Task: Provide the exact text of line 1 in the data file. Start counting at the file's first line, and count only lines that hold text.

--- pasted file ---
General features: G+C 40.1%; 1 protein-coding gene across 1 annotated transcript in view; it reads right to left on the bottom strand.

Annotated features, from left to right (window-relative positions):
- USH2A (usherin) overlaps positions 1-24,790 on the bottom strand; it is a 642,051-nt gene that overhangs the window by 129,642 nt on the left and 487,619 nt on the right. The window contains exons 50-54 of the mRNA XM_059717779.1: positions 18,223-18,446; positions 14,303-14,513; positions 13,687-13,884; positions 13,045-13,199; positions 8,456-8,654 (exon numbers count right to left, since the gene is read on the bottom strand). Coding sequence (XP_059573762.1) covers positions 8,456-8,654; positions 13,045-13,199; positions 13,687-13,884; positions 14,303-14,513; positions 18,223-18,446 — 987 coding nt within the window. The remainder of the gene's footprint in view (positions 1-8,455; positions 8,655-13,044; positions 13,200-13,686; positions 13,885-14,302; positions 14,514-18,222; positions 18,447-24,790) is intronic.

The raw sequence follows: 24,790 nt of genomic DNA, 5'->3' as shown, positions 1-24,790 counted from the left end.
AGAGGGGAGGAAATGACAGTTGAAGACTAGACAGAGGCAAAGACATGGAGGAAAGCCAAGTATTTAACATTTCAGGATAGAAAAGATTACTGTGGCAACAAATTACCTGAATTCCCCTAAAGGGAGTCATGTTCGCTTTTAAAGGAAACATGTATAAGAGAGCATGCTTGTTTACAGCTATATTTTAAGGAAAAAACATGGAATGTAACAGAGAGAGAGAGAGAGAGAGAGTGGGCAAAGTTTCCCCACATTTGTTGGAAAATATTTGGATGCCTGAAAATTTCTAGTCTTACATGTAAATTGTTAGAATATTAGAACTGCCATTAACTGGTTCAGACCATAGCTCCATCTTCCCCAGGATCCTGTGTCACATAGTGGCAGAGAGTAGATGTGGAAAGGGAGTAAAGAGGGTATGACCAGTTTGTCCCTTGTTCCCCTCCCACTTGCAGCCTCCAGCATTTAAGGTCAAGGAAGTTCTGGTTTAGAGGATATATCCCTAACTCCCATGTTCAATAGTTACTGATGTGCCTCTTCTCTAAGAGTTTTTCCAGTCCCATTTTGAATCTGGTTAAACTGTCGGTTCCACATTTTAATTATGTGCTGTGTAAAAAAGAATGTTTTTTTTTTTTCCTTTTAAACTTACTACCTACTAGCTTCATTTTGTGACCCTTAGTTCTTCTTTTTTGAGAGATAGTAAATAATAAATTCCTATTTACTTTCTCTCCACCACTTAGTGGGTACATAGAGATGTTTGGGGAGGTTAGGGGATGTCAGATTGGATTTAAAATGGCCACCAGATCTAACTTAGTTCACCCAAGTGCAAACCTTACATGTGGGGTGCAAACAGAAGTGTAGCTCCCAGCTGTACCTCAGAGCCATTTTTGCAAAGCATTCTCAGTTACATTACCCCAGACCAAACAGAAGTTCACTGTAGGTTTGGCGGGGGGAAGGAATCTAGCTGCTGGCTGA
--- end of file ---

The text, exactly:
General features: G+C 40.1%; 1 protein-coding gene across 1 annotated transcript in view; it reads right to left on the bottom strand.